The second purpose for supporting homework is to convey the idea of schoolwork being the “job” of childhood and youth. Just as on an adult job, students must complete homework tasks with minimal supervision and sometimes even minimal training. Doing the tasks, furthermore, is a way to get ahead or further along in the work place (for an adult) or at school (for a child). One study in which researchers interviewed children about these ideas, in fact, found that children do indeed regard homework as work in the same way that adults think of a job (Cornu&Xu, 2004). In the children’s minds, homework tasks were not “fun”, in spite of teachers’ frequent efforts to make them fun. Instead they were jobs that needed doing, much like household chores. When it came to homework, children regarded parents as the teachers’ assistants—people merely carrying out the wishes of the teacher. Like any job, the job of doing homework varied in stressfulness; when required at an appropriate amount and level of difficulty, and when children reported having good “bosses” (parents and teachers), the job of homework could actually be satisfying in the way that many adults’ jobs can be satisfying when well-done.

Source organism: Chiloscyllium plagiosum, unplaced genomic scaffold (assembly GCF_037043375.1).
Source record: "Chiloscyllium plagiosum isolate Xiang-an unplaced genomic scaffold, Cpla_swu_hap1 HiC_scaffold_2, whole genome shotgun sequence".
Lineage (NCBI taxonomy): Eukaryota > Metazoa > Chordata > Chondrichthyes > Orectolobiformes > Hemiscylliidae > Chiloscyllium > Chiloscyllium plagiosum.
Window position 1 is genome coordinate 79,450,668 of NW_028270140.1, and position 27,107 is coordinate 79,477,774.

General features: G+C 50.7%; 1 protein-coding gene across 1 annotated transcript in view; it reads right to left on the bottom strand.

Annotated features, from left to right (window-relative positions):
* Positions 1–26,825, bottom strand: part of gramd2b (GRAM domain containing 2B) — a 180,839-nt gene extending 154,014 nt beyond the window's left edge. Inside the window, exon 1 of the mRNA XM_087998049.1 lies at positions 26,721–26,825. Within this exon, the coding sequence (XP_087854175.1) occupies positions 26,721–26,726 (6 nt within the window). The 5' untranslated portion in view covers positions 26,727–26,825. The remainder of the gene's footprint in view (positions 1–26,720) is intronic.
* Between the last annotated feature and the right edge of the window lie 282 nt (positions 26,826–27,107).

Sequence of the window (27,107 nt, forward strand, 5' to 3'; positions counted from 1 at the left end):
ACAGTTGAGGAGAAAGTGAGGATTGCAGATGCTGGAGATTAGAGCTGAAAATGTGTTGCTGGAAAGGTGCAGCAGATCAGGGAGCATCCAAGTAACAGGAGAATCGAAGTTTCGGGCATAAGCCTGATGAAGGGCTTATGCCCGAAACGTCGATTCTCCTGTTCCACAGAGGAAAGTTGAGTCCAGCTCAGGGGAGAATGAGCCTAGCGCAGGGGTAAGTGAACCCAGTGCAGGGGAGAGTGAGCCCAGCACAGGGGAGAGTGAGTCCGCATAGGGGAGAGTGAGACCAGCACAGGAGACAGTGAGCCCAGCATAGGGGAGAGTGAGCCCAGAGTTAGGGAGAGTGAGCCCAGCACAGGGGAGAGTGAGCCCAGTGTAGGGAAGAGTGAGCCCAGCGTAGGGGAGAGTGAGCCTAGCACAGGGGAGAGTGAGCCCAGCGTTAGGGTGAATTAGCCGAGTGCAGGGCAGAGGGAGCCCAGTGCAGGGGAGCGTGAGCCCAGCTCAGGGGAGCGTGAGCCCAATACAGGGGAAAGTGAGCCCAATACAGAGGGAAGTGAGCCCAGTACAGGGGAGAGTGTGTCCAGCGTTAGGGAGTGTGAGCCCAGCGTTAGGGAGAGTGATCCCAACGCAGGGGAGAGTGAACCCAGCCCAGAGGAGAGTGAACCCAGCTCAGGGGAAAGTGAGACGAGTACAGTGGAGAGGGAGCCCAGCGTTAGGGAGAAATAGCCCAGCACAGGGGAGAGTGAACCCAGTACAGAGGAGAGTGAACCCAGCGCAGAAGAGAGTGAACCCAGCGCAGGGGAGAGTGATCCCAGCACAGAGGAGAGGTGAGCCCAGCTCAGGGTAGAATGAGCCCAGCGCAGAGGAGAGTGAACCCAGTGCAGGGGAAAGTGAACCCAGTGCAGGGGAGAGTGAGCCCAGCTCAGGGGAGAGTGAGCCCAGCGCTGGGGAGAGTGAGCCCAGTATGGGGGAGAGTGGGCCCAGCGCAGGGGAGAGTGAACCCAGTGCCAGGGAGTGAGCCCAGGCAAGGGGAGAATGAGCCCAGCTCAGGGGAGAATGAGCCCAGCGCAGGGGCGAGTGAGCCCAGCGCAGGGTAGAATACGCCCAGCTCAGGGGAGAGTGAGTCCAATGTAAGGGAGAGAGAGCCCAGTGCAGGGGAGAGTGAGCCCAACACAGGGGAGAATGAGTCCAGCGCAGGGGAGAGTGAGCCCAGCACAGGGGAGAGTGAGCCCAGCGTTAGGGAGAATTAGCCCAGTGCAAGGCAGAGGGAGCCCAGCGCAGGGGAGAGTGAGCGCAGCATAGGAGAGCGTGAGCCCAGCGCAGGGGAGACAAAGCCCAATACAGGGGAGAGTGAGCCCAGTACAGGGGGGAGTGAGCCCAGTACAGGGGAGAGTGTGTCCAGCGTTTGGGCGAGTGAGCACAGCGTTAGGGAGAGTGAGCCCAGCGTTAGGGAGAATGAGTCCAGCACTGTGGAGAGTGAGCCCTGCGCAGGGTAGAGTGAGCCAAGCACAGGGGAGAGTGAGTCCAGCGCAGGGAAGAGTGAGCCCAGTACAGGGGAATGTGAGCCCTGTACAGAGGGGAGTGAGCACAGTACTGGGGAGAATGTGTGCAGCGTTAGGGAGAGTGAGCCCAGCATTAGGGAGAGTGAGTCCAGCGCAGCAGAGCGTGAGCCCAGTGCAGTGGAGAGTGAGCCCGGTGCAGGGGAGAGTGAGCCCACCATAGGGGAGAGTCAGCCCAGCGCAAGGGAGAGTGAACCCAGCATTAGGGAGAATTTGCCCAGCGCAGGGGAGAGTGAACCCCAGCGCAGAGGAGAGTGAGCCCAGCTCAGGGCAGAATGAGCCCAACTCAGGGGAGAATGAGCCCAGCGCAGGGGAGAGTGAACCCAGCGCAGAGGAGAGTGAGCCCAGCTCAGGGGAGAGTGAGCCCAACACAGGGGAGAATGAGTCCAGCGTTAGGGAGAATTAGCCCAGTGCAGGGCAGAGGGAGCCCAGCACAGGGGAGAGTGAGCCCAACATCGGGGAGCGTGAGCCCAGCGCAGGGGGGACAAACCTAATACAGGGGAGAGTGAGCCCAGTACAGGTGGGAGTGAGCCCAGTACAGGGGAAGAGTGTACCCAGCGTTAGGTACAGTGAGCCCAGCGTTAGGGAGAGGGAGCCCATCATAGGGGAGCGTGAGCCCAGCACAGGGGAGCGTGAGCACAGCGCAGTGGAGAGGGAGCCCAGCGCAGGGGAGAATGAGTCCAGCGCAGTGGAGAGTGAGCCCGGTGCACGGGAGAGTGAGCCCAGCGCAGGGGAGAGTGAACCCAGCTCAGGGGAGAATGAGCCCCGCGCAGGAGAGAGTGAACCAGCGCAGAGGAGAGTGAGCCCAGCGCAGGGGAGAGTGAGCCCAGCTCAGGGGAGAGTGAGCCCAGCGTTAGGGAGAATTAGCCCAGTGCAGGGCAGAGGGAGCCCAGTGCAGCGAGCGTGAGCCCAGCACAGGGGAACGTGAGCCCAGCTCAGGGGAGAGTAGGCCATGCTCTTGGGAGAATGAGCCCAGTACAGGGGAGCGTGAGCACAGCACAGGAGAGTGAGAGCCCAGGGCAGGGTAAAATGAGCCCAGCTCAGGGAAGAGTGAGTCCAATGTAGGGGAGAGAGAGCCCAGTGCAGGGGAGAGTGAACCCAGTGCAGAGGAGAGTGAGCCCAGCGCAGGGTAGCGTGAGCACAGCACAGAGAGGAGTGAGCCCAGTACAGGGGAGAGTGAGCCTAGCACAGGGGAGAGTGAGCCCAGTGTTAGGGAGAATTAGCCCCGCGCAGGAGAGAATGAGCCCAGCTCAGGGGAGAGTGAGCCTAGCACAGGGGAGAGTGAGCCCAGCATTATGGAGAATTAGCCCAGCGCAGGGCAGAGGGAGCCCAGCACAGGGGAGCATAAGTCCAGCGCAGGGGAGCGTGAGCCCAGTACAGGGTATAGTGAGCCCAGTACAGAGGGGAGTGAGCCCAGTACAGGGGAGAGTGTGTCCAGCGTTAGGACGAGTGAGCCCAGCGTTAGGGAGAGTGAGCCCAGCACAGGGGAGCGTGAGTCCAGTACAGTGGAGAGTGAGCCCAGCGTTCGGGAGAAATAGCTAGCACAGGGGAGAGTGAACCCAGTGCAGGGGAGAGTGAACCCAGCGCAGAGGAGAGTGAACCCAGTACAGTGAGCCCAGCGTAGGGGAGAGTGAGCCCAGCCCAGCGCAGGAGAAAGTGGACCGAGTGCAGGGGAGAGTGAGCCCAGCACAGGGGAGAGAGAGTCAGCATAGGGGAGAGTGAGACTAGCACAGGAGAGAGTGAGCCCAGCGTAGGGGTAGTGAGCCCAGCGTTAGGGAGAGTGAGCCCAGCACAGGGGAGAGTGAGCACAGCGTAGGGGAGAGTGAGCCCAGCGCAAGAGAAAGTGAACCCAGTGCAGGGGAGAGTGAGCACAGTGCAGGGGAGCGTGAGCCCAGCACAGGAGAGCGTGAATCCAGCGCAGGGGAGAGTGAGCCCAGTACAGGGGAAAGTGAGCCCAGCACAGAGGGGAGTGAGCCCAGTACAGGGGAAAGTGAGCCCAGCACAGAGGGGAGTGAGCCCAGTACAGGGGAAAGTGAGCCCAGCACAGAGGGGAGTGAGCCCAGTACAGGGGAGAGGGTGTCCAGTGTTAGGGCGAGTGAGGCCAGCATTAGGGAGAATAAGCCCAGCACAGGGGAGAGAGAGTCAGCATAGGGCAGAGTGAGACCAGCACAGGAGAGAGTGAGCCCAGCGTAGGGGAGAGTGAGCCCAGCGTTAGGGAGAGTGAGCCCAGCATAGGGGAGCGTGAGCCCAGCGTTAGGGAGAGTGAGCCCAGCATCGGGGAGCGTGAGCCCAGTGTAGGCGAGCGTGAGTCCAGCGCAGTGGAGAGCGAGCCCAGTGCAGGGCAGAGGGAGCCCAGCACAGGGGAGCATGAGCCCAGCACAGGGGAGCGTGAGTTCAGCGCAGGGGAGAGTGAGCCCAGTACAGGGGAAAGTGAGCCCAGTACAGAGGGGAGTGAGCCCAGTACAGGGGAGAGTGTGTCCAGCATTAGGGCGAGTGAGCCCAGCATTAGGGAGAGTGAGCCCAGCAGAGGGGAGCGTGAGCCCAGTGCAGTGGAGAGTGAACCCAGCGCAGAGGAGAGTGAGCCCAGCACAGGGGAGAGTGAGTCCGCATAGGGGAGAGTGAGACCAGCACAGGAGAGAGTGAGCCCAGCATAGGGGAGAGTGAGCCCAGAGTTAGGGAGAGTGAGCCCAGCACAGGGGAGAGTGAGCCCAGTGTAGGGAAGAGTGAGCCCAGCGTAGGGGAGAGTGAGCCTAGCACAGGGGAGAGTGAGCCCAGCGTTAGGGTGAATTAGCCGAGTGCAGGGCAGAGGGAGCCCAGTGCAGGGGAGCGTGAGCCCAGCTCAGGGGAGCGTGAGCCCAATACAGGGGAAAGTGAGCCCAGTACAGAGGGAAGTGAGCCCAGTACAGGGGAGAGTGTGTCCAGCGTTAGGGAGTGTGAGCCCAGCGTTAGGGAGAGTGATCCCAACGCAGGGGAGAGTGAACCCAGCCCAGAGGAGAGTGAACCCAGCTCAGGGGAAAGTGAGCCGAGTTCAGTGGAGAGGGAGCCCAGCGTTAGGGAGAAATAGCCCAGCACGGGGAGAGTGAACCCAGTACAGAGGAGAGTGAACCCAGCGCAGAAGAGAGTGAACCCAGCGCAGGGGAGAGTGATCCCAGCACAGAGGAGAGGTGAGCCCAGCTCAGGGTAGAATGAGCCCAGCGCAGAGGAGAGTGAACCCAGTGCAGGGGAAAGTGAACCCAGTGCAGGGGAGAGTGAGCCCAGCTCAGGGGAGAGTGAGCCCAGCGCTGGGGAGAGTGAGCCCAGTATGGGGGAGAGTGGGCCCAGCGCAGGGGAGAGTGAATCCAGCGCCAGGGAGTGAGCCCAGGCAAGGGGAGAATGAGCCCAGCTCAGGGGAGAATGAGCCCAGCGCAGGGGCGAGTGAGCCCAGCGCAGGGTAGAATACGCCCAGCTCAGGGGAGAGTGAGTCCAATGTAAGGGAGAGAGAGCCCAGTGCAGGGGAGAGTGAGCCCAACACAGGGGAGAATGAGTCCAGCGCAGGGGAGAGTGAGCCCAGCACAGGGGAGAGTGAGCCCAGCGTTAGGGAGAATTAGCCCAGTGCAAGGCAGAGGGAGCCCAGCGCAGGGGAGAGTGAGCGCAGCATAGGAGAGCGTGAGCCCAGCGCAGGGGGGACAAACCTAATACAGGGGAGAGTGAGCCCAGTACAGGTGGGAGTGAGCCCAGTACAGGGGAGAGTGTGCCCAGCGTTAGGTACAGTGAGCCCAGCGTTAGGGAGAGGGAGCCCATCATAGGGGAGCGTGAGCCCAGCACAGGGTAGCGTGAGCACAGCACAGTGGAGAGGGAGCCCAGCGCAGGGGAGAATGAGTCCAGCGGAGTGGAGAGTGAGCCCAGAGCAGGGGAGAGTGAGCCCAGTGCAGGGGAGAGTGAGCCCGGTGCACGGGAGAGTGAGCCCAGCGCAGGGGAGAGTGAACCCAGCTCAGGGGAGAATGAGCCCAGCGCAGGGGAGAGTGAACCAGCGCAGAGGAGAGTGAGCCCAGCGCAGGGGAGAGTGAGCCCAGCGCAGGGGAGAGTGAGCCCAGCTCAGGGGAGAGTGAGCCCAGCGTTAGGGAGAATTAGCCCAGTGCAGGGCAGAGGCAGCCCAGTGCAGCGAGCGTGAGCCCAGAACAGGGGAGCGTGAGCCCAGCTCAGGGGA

Questions & Answers

do you think it's worthwhile in the long term to study the effects and possibilities of nanotechnology on viral treatment?
Damian Reply
absolutely yes
Daniel
how to know photocatalytic properties of tio2 nanoparticles...what to do now
Akash Reply
it is a goid question and i want to know the answer as well
Maciej
characteristics of micro business
Abigail
Do somebody tell me a best nano engineering book for beginners?
s. Reply
what is fullerene does it is used to make bukky balls
Devang Reply
are you nano engineer ?
s.
fullerene is a bucky ball aka Carbon 60 molecule. It was name by the architect Fuller. He design the geodesic dome. it resembles a soccer ball.
Tarell
what is the actual application of fullerenes nowadays?
Damian
That is a great question Damian. best way to answer that question is to Google it. there are hundreds of applications for buck minister fullerenes, from medical to aerospace. you can also find plenty of research papers that will give you great detail on the potential applications of fullerenes.
Tarell
what is the Synthesis, properties,and applications of carbon nano chemistry
Abhijith Reply